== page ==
Hundreds of Stanley Cup riot charges expected
Hundreds of charges will be laid in connection with the Stanley Cup riot, with the first round starting in late October, Vancouver's chief of police says.
Chief Jim Chu said Thursday that officers are heading to Indianapolis this weekend to work with experts from around the world to process the 1,600 hours of video captured by police and onlookers during the riot.
"Once we get back from the lab, we need time to use the database and start tagging each individual in terms of what they were doing," said Chu.
After that, police will start laying charges by late October, and will continue laying charges every week after that until the files are closed, he said.
"I've talked to senior prosecutors. I've talked to senior officials in the judicial system and said expect a large number of charges to come your way. They will come at a steady rate," he said.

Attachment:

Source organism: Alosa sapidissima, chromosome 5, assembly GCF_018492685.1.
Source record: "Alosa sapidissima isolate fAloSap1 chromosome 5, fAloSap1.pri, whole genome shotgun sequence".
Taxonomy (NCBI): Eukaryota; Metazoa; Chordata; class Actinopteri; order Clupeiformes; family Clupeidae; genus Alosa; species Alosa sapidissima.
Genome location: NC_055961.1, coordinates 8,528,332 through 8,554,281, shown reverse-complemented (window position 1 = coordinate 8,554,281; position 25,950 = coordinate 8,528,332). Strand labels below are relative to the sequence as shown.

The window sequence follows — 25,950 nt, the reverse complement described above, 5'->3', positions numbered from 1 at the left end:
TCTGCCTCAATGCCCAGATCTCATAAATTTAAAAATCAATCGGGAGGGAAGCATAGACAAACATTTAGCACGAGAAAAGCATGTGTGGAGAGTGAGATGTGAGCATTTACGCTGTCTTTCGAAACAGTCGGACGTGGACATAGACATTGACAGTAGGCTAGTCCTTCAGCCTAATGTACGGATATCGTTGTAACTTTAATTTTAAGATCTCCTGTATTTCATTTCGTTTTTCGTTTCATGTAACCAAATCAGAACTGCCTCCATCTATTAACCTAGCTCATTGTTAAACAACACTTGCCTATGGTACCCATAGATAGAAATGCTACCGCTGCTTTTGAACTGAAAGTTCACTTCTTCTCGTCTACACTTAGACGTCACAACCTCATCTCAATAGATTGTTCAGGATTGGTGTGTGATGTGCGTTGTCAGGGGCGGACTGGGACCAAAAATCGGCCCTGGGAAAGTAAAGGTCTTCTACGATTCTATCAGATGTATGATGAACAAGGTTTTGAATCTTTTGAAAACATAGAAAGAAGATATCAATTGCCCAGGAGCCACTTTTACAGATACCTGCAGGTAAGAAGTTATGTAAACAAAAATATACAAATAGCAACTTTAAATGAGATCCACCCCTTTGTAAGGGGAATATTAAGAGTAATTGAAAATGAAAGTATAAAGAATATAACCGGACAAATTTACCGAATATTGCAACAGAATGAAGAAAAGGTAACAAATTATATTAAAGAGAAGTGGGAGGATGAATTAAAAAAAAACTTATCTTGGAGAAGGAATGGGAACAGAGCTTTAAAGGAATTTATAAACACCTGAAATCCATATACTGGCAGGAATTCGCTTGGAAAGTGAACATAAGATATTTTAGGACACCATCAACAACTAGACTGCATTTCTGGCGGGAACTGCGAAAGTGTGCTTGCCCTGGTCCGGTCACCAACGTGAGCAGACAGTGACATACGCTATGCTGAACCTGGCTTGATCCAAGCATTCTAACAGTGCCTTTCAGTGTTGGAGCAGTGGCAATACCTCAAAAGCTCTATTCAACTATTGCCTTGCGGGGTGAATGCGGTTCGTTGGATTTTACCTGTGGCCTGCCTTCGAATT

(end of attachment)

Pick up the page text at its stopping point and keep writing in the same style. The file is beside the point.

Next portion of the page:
Chu said the goal is to lay the most charges for a single event in Canadian history, estimating the final tally will be in the hundreds, eventually exceeding the number of charges laid in connection to Toronto's G20 riot.
"In Toronto they laid 317 charges after the G20. Our goal is to surpass that," said Chu.
On Wednesday, Chu said 70 people have turned themselves in to police, including many that were identified by photos posted online to a special website created by police.
Police have faced much criticism over the length of time it has taken to lay charges, but Chu has repeatedly stated that the complex investigation is making progress and will eventually result in the maximum number of convictions.
After the Vancouver Canucks' Game 7 loss in the Stanley Cup final on June 15, rioters spent hours torching cars, smashing windows and looting stores in the city's downtown core, causing millions of dollars in damage.